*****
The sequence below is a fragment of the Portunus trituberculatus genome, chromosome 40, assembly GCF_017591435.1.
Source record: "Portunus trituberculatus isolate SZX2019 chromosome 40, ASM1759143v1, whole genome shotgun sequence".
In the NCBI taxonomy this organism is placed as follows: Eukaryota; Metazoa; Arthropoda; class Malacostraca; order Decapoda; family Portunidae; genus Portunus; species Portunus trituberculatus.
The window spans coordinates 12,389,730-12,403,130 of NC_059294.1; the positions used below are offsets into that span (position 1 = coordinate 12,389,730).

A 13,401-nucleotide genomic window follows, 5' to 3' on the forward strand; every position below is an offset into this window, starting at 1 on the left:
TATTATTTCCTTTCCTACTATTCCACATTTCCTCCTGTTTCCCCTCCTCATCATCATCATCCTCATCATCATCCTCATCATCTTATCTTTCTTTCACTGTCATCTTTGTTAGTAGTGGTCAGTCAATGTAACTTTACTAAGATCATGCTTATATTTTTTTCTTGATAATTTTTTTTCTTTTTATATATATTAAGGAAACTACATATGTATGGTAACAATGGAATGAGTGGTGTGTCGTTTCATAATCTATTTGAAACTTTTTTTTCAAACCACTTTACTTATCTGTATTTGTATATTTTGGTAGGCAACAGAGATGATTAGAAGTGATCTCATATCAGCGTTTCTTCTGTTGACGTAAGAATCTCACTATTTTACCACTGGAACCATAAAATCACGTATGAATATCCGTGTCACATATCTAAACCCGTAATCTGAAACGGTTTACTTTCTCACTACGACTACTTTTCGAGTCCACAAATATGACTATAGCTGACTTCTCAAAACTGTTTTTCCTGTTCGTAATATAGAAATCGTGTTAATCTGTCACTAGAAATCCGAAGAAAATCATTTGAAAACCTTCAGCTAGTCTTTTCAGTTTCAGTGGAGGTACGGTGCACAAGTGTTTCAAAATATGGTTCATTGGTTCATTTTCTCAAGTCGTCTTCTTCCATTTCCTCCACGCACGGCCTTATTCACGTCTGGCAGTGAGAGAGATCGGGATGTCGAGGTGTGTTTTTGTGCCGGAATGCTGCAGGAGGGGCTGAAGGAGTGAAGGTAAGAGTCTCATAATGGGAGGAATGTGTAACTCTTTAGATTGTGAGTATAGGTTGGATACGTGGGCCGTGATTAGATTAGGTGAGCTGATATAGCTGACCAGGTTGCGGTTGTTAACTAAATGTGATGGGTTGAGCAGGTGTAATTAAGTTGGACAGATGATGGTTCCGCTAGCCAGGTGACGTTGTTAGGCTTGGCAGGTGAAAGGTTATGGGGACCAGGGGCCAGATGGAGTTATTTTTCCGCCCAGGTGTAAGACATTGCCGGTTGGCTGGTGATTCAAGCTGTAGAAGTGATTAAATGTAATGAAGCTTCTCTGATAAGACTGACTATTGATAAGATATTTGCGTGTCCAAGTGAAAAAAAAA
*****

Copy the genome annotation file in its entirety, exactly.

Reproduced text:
The sequence below is a fragment of the Portunus trituberculatus genome, chromosome 40, assembly GCF_017591435.1.
Source record: "Portunus trituberculatus isolate SZX2019 chromosome 40, ASM1759143v1, whole genome shotgun sequence".
In the NCBI taxonomy this organism is placed as follows: Eukaryota; Metazoa; Arthropoda; class Malacostraca; order Decapoda; family Portunidae; genus Portunus; species Portunus trituberculatus.
The window spans coordinates 12,389,730-12,403,130 of NC_059294.1; the positions used below are offsets into that span (position 1 = coordinate 12,389,730).

A 13,401-nucleotide genomic window follows, 5' to 3' on the forward strand; every position below is an offset into this window, starting at 1 on the left:
TATTATTTCCTTTCCTACTATTCCACATTTCCTCCTGTTTCCCCTCCTCATCATCATCATCCTCATCATCATCCTCATCATCTTATCTTTCTTTCACTGTCATCTTTGTTAGTAGTGGTCAGTCAATGTAACTTTACTAAGATCATGCTTATATTTTTTTCTTGATAATTTTTTTTCTTTTTATATATATTAAGGAAACTACATATGTATGGTAACAATGGAATGAGTGGTGTGTCGTTTCATAATCTATTTGAAACTTTTTTTTCAAACCACTTTACTTATCTGTATTTGTATATTTTGGTAGGCAACAGAGATGATTAGAAGTGATCTCATATCAGCGTTTCTTCTGTTGACGTAAGAATCTCACTATTTTACCACTGGAACCATAAAATCACGTATGAATATCCGTGTCACATATCTAAACCCGTAATCTGAAACGGTTTACTTTCTCACTACGACTACTTTTCGAGTCCACAAATATGACTATAGCTGACTTCTCAAAACTGTTTTTCCTGTTCGTAATATAGAAATCGTGTTAATCTGTCACTAGAAATCCGAAGAAAATCATTTGAAAACCTTCAGCTAGTCTTTTCAGTTTCAGTGGAGGTACGGTGCACAAGTGTTTCAAAATATGGTTCATTGGTTCATTTTCTCAAGTCGTCTTCTTCCATTTCCTCCACGCACGGCCTTATTCACGTCTGGCAGTGAGAGAGATCGGGATGTCGAGGTGTGTTTTTGTGCCGGAATGCTGCAGGAGGGGCTGAAGGAGTGAAGGTAAGAGTCTCATAATGGGAGGAATGTGTAACTCTTTAGATTGTGAGTATAGGTTGGATACGTGGGCCGTGATTAGATTAGGTGAGCTGATATAGCTGACCAGGTTGCGGTTGTTAACTAAATGTGATGGGTTGAGCAGGTGTAATTAAGTTGGACAGATGATGGTTCCGCTAGCCAGGTGACGTTGTTAGGCTTGGCAGGTGAAAGGTTATGGGGACCAGGGGCCAGATGGAGTTATTTTTCCGCCCAGGTGTAAGACATTGCCGGTTGGCTGGTGATTCAAGCTGTAGAAGTGATTAAATGTAATGAAGCTTCTCTGATAAGACTGACTATTGATAAGATATTTGCGTGTCCAAGTGAAAAAAAAA